I’m delighted to welcome you to my blog. I’m excited to be starting a conversation with you about… conversation. I believe that talking together is central in our lives. If we improve how we converse, we enrich our lives.
Walking down Oxford Street in central London last week, I saw an ad in the window of HSBC bank. It read: “A world of investments is just one conversation away”. It made me think how valuable a single conversation can be and how a career can change as a result of one short talk.
Some years ago, I spoke with a fellow consultant about my passion for dialogue. I was inspired by Bill Isaacs’ work, particularly his book Dialogue and the Art of Thinking Together. We often think of dialogue as between two people, but Bill had described how to create a conversation amongst 20 people so they could access their collective wisdom.
“But what’s your thinking on dialogue?” my colleague asked. “What do you have to say?”
I was so stirred by his question that I went home and sketched out some ideas. Several years later, when I received an unexpected email from the commissioning editor of Duncan Baird Publishing asking me to submit a proposal for a book on conversation, I dug out the scrappy notes that I’d tucked away. Because of that short talk years earlier, I wasn’t too overwhelmed at having to write a book proposal. Nearly a year later, when I delivered the manuscript for my book, Life-Changing Conversations, I gave thanks for the gift of that question from my colleague.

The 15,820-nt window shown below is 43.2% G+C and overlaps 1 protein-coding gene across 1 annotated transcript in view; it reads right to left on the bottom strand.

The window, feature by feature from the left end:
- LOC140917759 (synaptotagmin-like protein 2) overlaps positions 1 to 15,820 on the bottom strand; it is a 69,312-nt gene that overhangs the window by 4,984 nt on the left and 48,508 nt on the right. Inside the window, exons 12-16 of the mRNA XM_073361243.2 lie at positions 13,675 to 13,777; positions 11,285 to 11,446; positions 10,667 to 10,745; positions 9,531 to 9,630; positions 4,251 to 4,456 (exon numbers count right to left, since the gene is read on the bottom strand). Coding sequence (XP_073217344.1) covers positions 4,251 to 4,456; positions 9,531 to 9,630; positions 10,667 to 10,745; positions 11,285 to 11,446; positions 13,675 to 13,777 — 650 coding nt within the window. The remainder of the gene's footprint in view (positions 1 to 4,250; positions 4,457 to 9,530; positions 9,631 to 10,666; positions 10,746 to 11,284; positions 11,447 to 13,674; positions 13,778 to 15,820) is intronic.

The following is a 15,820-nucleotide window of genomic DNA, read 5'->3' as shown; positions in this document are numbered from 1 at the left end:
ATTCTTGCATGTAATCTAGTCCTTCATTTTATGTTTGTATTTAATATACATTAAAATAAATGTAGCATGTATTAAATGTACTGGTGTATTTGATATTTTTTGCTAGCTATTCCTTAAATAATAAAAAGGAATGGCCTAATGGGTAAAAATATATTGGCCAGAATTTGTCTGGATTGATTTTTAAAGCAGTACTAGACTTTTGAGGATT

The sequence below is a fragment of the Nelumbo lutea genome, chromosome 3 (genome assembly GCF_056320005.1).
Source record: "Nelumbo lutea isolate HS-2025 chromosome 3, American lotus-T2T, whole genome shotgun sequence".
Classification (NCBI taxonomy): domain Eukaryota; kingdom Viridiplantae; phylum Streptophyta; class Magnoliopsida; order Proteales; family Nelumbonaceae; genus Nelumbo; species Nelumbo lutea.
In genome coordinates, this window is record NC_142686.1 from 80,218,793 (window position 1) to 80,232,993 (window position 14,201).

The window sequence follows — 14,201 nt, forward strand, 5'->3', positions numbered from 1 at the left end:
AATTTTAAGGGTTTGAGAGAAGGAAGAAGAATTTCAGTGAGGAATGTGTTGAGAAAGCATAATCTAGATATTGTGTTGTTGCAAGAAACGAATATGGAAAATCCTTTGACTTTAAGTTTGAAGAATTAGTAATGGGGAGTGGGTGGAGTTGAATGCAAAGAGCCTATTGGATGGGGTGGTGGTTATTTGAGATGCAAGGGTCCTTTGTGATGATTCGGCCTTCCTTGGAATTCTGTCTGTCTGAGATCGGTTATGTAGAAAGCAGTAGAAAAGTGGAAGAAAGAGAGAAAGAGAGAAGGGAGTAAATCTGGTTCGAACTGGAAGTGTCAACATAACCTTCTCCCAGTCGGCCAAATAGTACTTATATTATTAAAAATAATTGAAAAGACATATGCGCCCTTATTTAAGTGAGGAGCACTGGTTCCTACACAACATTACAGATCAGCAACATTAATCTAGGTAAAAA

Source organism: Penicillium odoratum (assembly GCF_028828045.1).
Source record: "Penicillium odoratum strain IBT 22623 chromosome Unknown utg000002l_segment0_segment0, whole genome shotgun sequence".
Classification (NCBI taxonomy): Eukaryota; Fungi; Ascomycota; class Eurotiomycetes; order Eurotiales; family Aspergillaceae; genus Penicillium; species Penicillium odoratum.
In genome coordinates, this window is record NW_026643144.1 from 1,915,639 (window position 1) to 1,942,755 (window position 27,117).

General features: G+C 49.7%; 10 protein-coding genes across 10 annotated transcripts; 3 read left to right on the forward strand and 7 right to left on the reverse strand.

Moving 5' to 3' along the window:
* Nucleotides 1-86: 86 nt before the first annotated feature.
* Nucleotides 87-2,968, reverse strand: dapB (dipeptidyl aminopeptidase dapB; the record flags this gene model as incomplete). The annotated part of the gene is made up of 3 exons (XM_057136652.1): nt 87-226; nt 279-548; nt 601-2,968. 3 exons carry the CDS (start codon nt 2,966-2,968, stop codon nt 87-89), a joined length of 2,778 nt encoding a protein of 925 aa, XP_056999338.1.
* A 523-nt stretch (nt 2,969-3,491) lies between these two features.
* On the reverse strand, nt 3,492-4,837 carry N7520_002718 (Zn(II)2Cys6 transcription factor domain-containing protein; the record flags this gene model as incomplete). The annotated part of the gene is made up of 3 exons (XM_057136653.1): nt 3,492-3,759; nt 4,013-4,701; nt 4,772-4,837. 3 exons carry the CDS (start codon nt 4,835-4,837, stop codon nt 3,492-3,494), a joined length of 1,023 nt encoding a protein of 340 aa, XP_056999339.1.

Talking together brings many benefits. A conversation:
- Forms friendships
- Brings comfort
- Airs issues
- Informs our decisions
- Creates new ideas
- Deepens connections
- Changes how we think about things.
No wonder we spend so much of our time talking!
The research bears this out. If I asked you what proportion of your waking life you spend talking, what would you say? When I put this question to managers and leaders at my dialogue workshops, the typical response is somewhere between 40 and 80 per cent. Moreover, a consistent pattern emerges: the more senior a leader, the more time he or she spends interacting with others.
In 2010, a Courage Beer survey revealed how much we talk in our everyday lives. In a sample of 3,000 British adults, the typical person had 27 conversations a day, lasting an average of 10 minutes each. This adds up to a rather staggering 4.5 hours a day talking.
Even more startling was that, while conversations were commonplace, nearly half of them (43 per cent) were deemed pointless. More meaningful talk would make a huge difference to the quality of our lives. And so to the question: What makes a good conversation?
I look forward to exploring with you how we can expand our capacity to talk, even when there are tough things to say. I welcome your comments, queries and insights, and I want to hear your stories about the power of conversation, for good or for ill, in your lives.